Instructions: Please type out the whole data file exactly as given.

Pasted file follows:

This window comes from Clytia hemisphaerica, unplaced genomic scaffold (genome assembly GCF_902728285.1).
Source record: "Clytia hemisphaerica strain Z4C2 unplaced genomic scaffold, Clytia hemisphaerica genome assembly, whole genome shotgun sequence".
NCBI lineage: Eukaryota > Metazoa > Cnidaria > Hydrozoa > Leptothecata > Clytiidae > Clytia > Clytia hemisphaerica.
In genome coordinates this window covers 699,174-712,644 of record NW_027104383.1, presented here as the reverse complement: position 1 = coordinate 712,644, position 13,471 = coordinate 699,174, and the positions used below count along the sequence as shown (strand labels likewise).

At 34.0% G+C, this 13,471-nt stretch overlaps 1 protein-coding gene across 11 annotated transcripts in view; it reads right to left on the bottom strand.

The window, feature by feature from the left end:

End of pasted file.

This window comes from Clytia hemisphaerica, unplaced genomic scaffold (genome assembly GCF_902728285.1).
Source record: "Clytia hemisphaerica strain Z4C2 unplaced genomic scaffold, Clytia hemisphaerica genome assembly, whole genome shotgun sequence".
NCBI lineage: Eukaryota > Metazoa > Cnidaria > Hydrozoa > Leptothecata > Clytiidae > Clytia > Clytia hemisphaerica.
In genome coordinates this window covers 699,174-712,644 of record NW_027104383.1, presented here as the reverse complement: position 1 = coordinate 712,644, position 13,471 = coordinate 699,174, and the positions used below count along the sequence as shown (strand labels likewise).

At 34.0% G+C, this 13,471-nt stretch overlaps 1 protein-coding gene across 11 annotated transcripts in view; it reads right to left on the bottom strand.

The window, feature by feature from the left end: